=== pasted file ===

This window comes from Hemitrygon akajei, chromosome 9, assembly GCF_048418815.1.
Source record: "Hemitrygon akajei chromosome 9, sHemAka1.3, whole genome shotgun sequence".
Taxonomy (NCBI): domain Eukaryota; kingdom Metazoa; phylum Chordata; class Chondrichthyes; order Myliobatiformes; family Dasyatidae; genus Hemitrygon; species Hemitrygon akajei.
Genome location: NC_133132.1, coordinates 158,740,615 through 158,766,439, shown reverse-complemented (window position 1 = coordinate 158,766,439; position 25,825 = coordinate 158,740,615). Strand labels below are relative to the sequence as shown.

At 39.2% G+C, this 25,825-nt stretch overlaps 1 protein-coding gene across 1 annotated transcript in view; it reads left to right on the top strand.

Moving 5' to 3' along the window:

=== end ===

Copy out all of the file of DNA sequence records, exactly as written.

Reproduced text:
This window comes from Hemitrygon akajei, chromosome 9, assembly GCF_048418815.1.
Source record: "Hemitrygon akajei chromosome 9, sHemAka1.3, whole genome shotgun sequence".
Taxonomy (NCBI): domain Eukaryota; kingdom Metazoa; phylum Chordata; class Chondrichthyes; order Myliobatiformes; family Dasyatidae; genus Hemitrygon; species Hemitrygon akajei.
Genome location: NC_133132.1, coordinates 158,740,615 through 158,766,439, shown reverse-complemented (window position 1 = coordinate 158,766,439; position 25,825 = coordinate 158,740,615). Strand labels below are relative to the sequence as shown.

At 39.2% G+C, this 25,825-nt stretch overlaps 1 protein-coding gene across 1 annotated transcript in view; it reads left to right on the top strand.

Moving 5' to 3' along the window: